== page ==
That’s how I ended up having I think it was over 10 different projects going on. The truth was it wasn’t that I had 10 businesses that were going somewhere. I wasn’t an Elon Musk, who was building all these different businesses, I was getting nowhere with any of it because I was going in so many different directions. “The man who chases many rabbits catching none” and I was the epitome of that. I was in so many different directions absolutely going nowhere because I wasn’t putting my focus on at least one single thing.
Kevin McShan: You also said that you were a million dollars in debt. I’m wondering how you remained disciplined to sort of climb your way out of that.
Dylan Ogline: I don’t know how I remained disciplined, that’s a good question. I think it was simply the fact that failure wasn’t an option. I didn’t have something to fall back on, I had to make it work. Eventually, what kind of was key for me was having mentors and having people that I could bounce ideas off of. People that I like to say slapped me upside the head and said, “You’re an idiot for doing so many different things, that’s the big problem.” I also, around the time when I started to get things going, I also started to join masterminds and training programs, I wasn’t just by myself anymore. That really allowed me to--seeing other people who made it work kind of subconsciously was, “Okay, if these people can make it work, you can make it work as well.”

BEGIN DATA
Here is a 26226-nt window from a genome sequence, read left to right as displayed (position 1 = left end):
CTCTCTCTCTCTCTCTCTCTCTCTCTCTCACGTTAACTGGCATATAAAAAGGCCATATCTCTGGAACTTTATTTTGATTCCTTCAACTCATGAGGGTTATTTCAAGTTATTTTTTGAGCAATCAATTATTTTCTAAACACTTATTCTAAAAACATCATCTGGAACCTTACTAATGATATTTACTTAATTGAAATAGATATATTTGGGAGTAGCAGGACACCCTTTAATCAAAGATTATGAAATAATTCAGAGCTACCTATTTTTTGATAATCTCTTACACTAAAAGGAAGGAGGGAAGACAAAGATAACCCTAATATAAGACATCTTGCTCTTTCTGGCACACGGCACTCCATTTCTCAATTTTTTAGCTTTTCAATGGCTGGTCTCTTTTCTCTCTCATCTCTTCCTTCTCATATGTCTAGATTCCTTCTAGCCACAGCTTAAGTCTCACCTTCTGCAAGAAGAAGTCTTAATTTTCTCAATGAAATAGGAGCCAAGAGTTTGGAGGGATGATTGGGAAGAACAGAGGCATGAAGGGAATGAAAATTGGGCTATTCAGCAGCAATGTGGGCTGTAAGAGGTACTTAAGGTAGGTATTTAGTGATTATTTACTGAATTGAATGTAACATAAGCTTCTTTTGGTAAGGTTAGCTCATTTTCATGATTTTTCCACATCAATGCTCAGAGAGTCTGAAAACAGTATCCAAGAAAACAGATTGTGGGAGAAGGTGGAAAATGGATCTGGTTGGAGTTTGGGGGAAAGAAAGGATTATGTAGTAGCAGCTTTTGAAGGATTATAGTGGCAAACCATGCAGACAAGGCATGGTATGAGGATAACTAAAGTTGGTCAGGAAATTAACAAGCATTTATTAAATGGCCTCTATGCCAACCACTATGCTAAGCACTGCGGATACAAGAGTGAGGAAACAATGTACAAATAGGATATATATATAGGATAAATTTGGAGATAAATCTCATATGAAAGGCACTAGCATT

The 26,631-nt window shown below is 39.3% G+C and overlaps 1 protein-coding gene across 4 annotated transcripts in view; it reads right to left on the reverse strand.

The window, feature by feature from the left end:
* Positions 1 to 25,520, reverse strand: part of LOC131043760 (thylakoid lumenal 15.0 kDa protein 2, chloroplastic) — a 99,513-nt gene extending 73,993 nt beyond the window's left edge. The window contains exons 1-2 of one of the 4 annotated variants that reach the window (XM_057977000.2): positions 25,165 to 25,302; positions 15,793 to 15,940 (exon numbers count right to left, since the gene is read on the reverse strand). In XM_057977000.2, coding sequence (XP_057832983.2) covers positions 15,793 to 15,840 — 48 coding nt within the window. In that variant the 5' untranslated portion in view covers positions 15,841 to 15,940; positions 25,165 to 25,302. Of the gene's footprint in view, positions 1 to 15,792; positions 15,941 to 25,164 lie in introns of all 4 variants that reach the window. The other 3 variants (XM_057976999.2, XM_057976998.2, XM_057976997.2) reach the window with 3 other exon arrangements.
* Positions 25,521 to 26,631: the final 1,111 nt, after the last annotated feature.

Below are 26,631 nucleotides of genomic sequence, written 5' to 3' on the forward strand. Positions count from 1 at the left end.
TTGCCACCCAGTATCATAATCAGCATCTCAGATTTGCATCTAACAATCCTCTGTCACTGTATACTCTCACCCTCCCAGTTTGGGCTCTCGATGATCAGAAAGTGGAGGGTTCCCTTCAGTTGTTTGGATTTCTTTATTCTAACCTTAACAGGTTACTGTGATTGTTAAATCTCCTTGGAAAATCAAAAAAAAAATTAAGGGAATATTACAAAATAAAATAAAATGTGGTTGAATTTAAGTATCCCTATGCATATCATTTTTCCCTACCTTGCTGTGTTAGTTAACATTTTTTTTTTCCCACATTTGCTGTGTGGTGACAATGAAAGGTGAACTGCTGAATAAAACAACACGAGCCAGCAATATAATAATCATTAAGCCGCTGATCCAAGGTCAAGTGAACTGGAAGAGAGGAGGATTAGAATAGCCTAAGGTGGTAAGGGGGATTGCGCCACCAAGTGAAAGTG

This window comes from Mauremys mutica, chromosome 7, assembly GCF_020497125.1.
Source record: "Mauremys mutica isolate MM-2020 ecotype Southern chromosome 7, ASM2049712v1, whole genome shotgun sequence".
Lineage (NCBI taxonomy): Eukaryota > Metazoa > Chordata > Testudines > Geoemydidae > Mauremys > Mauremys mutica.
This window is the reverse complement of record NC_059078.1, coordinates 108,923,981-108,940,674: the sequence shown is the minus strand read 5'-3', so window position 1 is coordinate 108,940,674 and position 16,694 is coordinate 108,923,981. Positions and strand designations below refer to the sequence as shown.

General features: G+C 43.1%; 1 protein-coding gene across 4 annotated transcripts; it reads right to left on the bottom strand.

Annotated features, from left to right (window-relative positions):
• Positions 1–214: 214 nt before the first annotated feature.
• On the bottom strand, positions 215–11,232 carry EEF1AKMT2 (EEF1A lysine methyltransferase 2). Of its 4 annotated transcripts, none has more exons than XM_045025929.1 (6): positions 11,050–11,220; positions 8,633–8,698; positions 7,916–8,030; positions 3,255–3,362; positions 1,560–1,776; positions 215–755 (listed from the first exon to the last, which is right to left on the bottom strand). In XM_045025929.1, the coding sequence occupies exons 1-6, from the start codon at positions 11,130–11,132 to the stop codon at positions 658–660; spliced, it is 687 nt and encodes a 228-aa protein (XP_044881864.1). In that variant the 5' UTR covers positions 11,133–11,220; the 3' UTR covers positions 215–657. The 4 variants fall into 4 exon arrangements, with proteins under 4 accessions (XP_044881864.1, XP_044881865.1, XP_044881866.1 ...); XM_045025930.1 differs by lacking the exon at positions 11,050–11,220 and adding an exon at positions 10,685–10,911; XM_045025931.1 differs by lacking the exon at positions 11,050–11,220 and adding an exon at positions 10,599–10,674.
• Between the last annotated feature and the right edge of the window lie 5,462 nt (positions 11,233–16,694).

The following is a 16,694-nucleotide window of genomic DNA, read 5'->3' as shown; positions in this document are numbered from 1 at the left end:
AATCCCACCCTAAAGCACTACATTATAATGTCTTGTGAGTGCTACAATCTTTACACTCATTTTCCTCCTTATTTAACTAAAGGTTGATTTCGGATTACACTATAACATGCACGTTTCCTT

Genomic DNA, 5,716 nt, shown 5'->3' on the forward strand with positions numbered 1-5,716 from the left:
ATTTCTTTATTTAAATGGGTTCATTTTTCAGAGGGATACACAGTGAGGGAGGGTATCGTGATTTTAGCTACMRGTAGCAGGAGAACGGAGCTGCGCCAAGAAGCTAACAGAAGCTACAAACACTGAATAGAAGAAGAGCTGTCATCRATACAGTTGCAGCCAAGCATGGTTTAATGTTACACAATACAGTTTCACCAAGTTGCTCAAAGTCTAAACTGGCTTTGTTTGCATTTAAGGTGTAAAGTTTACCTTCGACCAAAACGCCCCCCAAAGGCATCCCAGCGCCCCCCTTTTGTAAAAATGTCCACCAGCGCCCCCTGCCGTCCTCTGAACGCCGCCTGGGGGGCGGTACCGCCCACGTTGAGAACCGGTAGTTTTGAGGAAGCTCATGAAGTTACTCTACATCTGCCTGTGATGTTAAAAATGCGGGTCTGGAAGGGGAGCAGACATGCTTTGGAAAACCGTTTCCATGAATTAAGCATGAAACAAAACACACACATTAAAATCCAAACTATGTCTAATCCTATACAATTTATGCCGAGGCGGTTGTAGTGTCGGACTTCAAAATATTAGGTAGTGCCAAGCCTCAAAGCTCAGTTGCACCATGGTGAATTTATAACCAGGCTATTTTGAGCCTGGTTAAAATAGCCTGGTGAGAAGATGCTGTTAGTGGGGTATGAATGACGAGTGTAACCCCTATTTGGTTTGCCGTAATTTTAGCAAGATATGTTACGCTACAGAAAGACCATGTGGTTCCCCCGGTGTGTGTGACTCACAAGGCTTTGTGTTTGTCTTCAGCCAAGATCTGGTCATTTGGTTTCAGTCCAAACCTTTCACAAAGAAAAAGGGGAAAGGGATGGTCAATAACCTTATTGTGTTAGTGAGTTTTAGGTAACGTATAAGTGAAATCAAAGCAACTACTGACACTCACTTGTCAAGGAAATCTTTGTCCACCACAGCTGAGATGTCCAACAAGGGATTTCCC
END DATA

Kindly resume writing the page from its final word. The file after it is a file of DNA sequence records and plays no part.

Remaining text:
Like I said, at the time I joined a bunch of different training programs and masterminds and I was going through training. I was actually seeking advice. I had great mentors. And then I also was in a community where I could be like, “Okay, these other people followed this advice and they were able to get success.” All of those things hit at the right time for me and that, I think, is what gave me the push to get out of that hole.
Kevin McShan: Now, you also said that you work now with people to build profitable digital agencies and sort remove the guess work to do that. So, can you tell me about the work your doing and how you’re helping people find their digital identity through business?
Dylan Ogline: Absolutely. Before I had 10+ projects, now I have my digital agency, but that pretty much runs itself, I have a fantastic team in place. If I have to work two hours a week to keep that running, that’s putting it high. But I’m able to now put my focus, my time and my energy into something I’m extremely passionate about, which is my training program, Agency 2.0. And like you mentioned, that’s teaches people how to--the idea is that anybody can come into the program. You don’t have to be in the digital marketing space. You could be a soccer mom, you could be a high school dropout like me, or just somebody who just got out college or is in college, anything, with no experience in digital marketing, come into the program. I want to be able to teach you step by step everything you need to know and do to build a six-figure digital agency. That’s the program.